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What is an Accent?

» What is an Accent?

January 5th, 2008 by admin

Answer provided by Anthea Fraser Gupta (With input from other panelists), School of English, University of Leeds

An accent is a way of pronouncing a language. It is therefore impossible to speak without an accent.

Some people may think they do not have an accent. Or you may think that there are other people who do not have an accent. Everyone has an accent. The term ‘accentless’ is sometimes used (by non-linguists) about people who speak one of the high prestige ‘reference’ accents (such as ‘General American’ or, less commonly, ‘RP’), which are associated with people from a fairly wide region and with people of high social class. But these are also accents. I will mention them again later in this FAQ.

Your accent results from how, where, and when you learned the language you are speaking and it gives impressions about you to other people. People do not have a single fixed accent which is determined by their experiences. We can control the way we speak, and do, both consciously and unconsciously. Most people vary their accent depending on who they are speaking with. We change our accents, often without noticing, as we have new life experiences.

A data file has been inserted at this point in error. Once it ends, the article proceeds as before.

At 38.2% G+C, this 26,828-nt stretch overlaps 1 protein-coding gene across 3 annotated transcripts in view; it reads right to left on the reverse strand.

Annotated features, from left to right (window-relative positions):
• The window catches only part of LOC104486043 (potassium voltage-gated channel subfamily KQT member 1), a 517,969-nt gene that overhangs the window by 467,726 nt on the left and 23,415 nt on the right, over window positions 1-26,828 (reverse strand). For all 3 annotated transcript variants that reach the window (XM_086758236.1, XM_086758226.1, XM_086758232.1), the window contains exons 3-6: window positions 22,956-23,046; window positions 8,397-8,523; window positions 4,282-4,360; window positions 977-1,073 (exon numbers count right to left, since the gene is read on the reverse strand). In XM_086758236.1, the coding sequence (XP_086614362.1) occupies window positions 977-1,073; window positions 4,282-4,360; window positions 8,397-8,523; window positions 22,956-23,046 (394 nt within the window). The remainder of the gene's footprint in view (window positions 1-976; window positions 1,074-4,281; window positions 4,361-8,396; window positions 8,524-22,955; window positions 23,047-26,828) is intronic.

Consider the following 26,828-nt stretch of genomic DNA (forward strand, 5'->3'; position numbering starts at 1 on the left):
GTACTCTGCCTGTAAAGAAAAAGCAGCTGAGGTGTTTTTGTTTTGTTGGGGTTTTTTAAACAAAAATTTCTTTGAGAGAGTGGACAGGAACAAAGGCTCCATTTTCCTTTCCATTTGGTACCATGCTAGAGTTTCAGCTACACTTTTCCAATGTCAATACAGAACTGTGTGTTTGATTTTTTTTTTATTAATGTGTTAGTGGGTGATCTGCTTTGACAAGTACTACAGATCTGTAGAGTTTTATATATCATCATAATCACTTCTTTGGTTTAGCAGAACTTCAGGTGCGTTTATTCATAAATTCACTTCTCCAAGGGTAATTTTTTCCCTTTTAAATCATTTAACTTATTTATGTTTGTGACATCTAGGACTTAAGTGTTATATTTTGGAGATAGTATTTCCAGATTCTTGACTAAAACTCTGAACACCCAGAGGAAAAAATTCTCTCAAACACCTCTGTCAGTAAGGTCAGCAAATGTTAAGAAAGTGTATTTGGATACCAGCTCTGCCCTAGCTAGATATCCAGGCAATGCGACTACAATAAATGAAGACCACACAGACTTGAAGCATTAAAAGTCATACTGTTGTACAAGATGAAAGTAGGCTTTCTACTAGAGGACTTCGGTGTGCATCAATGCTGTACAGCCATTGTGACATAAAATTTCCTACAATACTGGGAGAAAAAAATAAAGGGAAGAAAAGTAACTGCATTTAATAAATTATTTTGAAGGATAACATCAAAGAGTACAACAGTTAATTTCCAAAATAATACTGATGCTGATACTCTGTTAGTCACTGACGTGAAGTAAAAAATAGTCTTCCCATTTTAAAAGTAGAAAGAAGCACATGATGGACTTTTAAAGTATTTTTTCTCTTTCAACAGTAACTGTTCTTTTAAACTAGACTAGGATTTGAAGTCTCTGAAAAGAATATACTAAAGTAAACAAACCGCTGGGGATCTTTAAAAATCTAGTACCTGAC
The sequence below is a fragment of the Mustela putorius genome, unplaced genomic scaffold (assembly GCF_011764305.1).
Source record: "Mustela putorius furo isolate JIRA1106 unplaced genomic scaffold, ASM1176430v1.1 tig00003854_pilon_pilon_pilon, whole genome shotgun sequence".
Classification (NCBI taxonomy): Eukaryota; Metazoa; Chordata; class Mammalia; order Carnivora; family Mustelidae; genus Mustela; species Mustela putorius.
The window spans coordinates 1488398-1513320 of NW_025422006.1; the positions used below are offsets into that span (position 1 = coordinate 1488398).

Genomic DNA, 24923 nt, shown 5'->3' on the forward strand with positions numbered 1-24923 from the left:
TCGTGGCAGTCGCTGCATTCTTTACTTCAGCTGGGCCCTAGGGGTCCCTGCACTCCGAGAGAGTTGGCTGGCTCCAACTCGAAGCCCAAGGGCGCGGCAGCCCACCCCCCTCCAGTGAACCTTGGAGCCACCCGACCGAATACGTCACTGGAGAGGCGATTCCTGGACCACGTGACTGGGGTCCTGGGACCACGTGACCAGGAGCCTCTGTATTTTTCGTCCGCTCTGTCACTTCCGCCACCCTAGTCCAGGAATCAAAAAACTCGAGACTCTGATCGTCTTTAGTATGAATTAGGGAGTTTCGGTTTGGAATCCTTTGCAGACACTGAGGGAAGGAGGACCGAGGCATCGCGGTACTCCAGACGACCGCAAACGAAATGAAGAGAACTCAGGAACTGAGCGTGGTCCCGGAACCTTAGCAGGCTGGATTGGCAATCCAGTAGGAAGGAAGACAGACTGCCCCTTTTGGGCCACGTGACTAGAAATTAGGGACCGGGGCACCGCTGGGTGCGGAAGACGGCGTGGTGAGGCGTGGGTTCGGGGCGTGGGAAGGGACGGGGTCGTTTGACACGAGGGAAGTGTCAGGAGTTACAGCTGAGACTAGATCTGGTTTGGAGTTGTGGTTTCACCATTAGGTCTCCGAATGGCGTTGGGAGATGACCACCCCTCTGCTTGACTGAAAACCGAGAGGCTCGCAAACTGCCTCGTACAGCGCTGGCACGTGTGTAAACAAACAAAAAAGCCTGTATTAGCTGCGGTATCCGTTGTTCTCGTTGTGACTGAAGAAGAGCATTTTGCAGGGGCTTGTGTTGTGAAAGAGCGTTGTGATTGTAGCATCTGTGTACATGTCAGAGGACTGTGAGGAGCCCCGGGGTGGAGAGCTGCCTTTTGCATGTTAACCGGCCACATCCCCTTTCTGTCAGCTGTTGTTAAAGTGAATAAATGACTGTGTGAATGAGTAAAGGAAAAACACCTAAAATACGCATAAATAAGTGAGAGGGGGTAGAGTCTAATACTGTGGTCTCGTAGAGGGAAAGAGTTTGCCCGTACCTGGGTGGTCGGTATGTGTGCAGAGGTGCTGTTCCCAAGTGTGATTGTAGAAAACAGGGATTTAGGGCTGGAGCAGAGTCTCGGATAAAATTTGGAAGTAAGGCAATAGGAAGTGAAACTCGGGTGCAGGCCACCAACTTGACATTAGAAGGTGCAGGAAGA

How accurate people are in knowing about you from your accent depends not only on the features of your accent, but also on who the listener is, and what they know about the other people who speak with a similar accent to you.

Your accent might be one that is associated with people from a particular place (for example, with being from New York, London, or Delhi). Some people might just hear you as simply being from the US, England, or India. Your accent might give the impression that you spoke some other language before the one you are speaking at the moment (you might speak French with an English accent, or English with a Korean accent). It’s impossible to speak without conveying some information through your accent.

All languages are spoken with several different accents. There is nothing unusual about English. And not everyone who comes from the same place speaks the same: in any place there is a variety of accents.

Language changes over time. We get new words, there are grammatical changes, and accents change over time. If you listen to recordings made by people from your own language community 100 years ago, you will hear for yourself that even over that time accents have changed. Try out some of the links from the Spoken Word Archive Group, for example.


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